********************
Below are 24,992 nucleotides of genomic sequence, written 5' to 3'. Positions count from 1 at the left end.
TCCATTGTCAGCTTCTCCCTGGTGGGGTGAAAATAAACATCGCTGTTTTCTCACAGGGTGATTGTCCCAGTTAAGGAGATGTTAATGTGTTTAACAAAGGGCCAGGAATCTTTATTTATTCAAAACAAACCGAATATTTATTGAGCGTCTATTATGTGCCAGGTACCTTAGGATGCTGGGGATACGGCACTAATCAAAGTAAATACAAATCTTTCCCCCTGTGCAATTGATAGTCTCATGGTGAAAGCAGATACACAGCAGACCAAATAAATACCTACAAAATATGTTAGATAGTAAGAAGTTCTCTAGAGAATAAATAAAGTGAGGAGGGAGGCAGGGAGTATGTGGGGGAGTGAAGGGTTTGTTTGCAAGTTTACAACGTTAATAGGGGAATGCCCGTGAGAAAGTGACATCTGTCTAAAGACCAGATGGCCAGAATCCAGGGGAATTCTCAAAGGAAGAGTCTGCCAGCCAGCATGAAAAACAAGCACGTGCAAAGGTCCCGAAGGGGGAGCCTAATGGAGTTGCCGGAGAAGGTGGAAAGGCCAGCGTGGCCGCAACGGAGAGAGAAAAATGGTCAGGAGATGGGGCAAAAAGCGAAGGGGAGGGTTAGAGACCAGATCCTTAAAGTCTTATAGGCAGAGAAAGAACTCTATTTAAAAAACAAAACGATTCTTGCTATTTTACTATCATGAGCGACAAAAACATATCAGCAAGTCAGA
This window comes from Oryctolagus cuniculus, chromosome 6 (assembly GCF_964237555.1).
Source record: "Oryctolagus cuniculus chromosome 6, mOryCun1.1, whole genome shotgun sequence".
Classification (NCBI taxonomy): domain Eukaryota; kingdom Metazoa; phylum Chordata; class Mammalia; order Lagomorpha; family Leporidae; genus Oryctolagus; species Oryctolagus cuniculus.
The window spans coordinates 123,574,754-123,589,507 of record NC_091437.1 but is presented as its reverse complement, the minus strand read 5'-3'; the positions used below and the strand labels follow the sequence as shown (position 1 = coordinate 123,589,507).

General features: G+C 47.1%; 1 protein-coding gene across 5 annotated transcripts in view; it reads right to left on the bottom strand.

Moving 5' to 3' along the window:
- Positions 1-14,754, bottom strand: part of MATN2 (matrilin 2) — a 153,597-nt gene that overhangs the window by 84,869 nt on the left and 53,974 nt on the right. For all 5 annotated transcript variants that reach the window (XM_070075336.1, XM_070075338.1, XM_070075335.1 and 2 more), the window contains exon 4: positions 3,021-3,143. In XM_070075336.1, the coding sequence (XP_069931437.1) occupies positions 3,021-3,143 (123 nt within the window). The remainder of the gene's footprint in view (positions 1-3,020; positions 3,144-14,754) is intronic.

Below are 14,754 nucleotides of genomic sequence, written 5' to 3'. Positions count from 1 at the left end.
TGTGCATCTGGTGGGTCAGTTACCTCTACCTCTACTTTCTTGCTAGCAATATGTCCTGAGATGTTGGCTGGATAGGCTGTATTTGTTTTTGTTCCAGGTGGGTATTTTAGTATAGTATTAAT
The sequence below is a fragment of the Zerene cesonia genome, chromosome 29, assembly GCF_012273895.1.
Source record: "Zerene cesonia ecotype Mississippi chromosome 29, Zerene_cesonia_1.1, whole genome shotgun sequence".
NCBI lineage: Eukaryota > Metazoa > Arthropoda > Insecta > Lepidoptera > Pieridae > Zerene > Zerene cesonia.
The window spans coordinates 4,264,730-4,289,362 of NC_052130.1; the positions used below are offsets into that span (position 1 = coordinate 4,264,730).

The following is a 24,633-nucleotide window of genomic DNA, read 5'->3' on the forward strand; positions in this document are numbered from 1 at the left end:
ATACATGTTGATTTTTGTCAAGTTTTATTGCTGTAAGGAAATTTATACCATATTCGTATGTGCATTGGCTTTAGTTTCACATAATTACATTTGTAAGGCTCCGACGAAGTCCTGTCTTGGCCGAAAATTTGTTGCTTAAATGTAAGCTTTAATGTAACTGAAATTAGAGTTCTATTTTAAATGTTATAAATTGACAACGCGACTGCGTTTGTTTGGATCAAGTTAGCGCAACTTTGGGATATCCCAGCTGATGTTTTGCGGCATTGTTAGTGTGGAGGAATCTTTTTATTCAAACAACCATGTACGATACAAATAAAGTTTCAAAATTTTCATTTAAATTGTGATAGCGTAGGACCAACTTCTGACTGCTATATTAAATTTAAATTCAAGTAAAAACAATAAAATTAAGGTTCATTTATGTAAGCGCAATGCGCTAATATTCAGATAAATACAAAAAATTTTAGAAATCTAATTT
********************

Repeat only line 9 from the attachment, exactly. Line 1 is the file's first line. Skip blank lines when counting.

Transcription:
- Positions 1-14,754, bottom strand: part of MATN2 (matrilin 2) — a 153,597-nt gene that overhangs the window by 84,869 nt on the left and 53,974 nt on the right. For all 5 annotated transcript variants that reach the window (XM_070075336.1, XM_070075338.1, XM_070075335.1 and 2 more), the window contains exon 4: positions 3,021-3,143. In XM_070075336.1, the coding sequence (XP_069931437.1) occupies positions 3,021-3,143 (123 nt within the window). The remainder of the gene's footprint in view (positions 1-3,020; positions 3,144-14,754) is intronic.